At Van’s Cafe Ho Chi Minh City, if you stayed til the end of their second set of music, you would no longer hear Truc Vy doing her closing songs. She performed her set last week for the last time. Despite her late-stage throat cancer, she gave her best with composure and courage. I did not know that at the time. Just noticed how much of that vocal grace could come out from so little of a body. Now I understood.
Cancer-causing death also took my friend, an accomplished pianist, two years ago.
And last week, it started to put down the name of its next victim.
There is a new singer in that slot now at Van’s Unforgettable.
The show must go on, like life itself.
But how many would pause to remember someone, frail and fragile, now under traditional treatment in the country side.
They say when someone sings, he/she opens up his/her soul to you.
Like at the Voice final last night. 4 finalists. Only one winner. But we saw four raw souls on display.
To the watching eyes of million.
Truc Vy perhaps won’t go down as a late great Rock singer in the Hall of Fame.
But her dignity and demonstration of the human spirit actually propels her to the top, however short a time.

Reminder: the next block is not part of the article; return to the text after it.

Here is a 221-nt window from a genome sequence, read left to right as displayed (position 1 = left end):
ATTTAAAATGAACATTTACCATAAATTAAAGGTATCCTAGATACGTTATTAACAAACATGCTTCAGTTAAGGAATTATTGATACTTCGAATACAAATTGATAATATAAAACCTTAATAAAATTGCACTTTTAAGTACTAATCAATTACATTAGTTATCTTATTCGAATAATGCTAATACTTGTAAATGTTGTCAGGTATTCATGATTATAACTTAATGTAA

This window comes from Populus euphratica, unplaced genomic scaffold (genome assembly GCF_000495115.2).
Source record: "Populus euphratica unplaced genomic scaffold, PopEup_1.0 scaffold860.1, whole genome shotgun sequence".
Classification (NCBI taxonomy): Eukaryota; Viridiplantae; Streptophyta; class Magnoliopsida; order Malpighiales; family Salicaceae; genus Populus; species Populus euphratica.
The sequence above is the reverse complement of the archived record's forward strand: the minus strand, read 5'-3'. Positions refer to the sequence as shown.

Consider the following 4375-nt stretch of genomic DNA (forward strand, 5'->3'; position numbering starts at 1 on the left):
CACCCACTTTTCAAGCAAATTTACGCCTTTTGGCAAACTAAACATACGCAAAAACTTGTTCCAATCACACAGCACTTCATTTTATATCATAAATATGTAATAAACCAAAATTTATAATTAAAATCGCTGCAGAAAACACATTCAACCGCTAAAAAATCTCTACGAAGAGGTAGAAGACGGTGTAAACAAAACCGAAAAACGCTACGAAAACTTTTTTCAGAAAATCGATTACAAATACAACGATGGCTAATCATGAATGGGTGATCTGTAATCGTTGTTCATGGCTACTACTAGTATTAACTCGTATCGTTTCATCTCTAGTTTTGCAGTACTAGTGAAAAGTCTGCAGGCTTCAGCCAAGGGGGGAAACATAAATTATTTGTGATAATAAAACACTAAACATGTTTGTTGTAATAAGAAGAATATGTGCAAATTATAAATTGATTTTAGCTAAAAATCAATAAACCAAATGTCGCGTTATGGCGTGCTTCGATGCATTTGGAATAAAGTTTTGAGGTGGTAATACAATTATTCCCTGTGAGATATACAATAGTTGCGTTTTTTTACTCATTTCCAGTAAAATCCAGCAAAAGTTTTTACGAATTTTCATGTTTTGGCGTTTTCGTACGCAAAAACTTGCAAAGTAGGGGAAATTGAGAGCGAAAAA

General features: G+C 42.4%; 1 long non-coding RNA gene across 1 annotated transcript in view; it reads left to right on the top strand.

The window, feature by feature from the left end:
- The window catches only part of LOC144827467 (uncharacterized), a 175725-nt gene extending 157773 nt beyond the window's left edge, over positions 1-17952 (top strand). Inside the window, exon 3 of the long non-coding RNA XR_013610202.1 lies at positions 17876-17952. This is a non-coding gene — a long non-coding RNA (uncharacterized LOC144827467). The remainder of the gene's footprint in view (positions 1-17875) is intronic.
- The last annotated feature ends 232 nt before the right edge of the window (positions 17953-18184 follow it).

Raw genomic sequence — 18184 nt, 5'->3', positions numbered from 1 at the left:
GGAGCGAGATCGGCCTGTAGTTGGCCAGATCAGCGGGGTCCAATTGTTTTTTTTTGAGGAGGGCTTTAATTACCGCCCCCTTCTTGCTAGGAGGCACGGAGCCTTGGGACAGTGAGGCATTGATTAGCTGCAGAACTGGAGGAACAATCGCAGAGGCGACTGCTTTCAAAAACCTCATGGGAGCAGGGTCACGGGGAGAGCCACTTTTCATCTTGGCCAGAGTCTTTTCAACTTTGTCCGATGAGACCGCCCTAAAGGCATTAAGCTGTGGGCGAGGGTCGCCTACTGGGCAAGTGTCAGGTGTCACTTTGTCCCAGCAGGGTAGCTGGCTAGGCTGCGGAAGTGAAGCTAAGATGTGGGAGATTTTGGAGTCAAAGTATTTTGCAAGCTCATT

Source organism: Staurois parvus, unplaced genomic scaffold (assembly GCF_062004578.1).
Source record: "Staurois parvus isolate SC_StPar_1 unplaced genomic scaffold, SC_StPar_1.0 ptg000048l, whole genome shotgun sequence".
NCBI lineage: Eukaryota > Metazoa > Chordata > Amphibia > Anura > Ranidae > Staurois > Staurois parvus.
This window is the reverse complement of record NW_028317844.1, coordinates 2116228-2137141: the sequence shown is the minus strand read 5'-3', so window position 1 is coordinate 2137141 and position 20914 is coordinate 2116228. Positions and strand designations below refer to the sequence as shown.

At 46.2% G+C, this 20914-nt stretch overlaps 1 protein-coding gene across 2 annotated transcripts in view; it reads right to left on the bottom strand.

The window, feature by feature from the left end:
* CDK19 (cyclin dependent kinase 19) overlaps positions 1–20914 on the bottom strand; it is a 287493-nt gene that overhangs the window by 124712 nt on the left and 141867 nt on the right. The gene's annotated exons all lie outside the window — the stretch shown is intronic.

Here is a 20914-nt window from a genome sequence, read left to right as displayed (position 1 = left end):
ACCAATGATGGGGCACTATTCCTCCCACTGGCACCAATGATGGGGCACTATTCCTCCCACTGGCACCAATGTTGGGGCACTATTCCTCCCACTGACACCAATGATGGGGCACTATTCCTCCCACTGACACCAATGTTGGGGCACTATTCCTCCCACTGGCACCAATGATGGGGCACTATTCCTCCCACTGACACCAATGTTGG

In her end, her beginning.
Diva she is not.
But Death is not her enemy either. She seems to embrace it like a part of life, in this case, quite fleeting.
It lends new meaning to each day, each note, and each number she performs.
Now I know where that inner strength was from. From her months of wrestling with the invisible enemy within her.
Like my friend before her who smiled more than I did when we met for the last time.
And who gave me more advice and care than I could him.
Why does it take that much for someone to wake up, to be more humanized and appreciative of life!
For me, I notice someone’s absence more than their presence. Call it delay reaction.
But in looking back to my now deceased parents, whose DNA definitely stay on in me, I learn one thing: their time with me when their lives and mine intersected, was a gift. I opened that gift and used it. It’s a one-time thing. Unrepeatable and fully appreciated only by looking back. “Your children live through you”, like a line in the last stanza of Paul Anka‘s Papa.
Life is such a trip that no one seems to get out alive. But while at it, we make the best of that gift, including the gift of music. In Truc Vy’s case, it’s her performance on stage, with voice riding over the loud instruments and clatter of toasting, to reign supreme in a class of its own. No, Truc Vy wasn’t a participant nor winner of the Voice last night. She was perhaps at home, in the countryside, viewing it on live TV. But at Van’s Cafe, she will always be missed, especially when it’s time for the last set.
A set is not a set without Truc Vy. Please come back to me….in Casablanca or at the Cafe.